The People app groups the call log, dialer, favorites, contacts, and groups in tabs, which can be reordered or removed. A dropdown allows you to filter contacts by source - stored in the phone, coming from an online phonebook or a social network.
Individual contact info is displayed in tabs too, a Sense tradition. The first tab shows basic contact info like phone numbers, emails, work info plus individual options for ringtones, blocking the contact and adding them to Private contacts. Private contacts is a discrete option that hides the name and photo of a contact when there's an incoming call.
The second tab, Thread lists all communication history between you and the given contact - texts, emails and calls. The third and final tab displays the contact's social networking updates for easy access. Tabs here can be reordered and hidden, too.
The dialer on the HTC One E9+ displays the last call with a contact photo so you can easily redial someone. There's smart dialing that looks for both names and contacts. You can even switch to a regular QWERTY keyboard though you have to do this each time you open the dialer and we still find that the dial pad is quicker, it was invented for a reason after all.
There's a Large dial pad mode, which predictably makes the buttons bigger but also displays the full call log behind the pad (instead of just the last call as with the Standard dial pad). When you try to scroll the list, the dial pad gets out of the way. For these reasons we preferred this mode over the Standard. It is just a more user-friendly experience.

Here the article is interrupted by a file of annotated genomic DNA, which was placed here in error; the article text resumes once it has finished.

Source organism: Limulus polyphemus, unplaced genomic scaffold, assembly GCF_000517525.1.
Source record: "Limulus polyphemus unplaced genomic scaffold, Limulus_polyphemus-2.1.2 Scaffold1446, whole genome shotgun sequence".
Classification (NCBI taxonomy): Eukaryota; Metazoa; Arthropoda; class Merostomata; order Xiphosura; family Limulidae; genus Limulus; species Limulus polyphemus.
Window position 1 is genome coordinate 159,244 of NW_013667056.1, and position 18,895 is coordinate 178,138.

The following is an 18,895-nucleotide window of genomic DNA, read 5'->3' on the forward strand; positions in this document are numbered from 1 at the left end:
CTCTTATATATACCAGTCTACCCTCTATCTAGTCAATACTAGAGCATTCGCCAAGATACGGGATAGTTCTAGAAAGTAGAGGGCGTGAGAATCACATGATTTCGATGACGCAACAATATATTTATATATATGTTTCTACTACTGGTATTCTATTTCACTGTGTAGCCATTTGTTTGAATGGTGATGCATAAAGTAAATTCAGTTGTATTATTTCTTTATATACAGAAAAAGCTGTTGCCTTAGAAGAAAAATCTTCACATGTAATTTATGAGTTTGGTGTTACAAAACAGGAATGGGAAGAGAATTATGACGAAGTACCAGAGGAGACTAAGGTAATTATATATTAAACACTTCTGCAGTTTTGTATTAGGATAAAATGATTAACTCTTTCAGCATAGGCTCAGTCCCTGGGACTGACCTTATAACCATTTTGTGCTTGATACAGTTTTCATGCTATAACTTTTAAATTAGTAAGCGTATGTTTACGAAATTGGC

The Do not disturb mode is now called Interruptions and is part of Android Lollipop. Once configured, you can have it automatically turn on and off (called Priority mode) or you toggle it manually from the system wide sound popup. You can configure your priority interruptions - all calls, all messages, or calls and texts from specific contacts only.
Contacts can be added to the blocked list to filter out unwanted calls even outside of Interruptions. If you dial an unknown contact, the dialer can ask you if you want to save it to the phonebook (this is disabled by default).
The One E9+ may have BoomSound stereo front-facing speakers, but the reality is they're not very loud. They are not a match for the flagship M9, which itself didn't impress. What that means is you should keep an eye on the One E9+ if you don't want to miss an important call or notification.
|Speakerphone test||Voice, dB||Ringing ||Overall score|
The HTC One E9+ uses the traditional threaded view for SMS and MMS messages, and they are composed from within the same interface. Some threads can be moved to a "secure box", which requires a password to be opened. There's built-in functionality to block messages from certain numbers, those go in the Block box where you can view them later if you like or set the app to discard them immediately.
The look of the app can be tweaked with color schemes and custom backgrounds, font size and how many lines are used for preview in threaded view.
The Messages app can also backup and restore messages, so you don't need a third-party app for that.
The HTC One E9+ comes with two email apps - a skinned version of the stock email app and the dedicated Gmail app. The native one has a combined inbox and supports options for peak and off-peak syncing. For both you can have the app check for new mail after a preset periods or use Smart Sync to learn your habits and automatically figure out the best interval.
The keyboard offers big, comfortable keys and you can run a calibration tool if you think the default setup slips up. A Swype-like Trace option is available and you can enable bilingual prediction (vital with so many English terms entering every day speech in most languages).
Other customization options include switching between layouts (e.g. QWERTY, AZERTY), adding arrow keys (for the portrait keyboard only) and a personal dictionary of words that can be backed up to the microSD card or an email.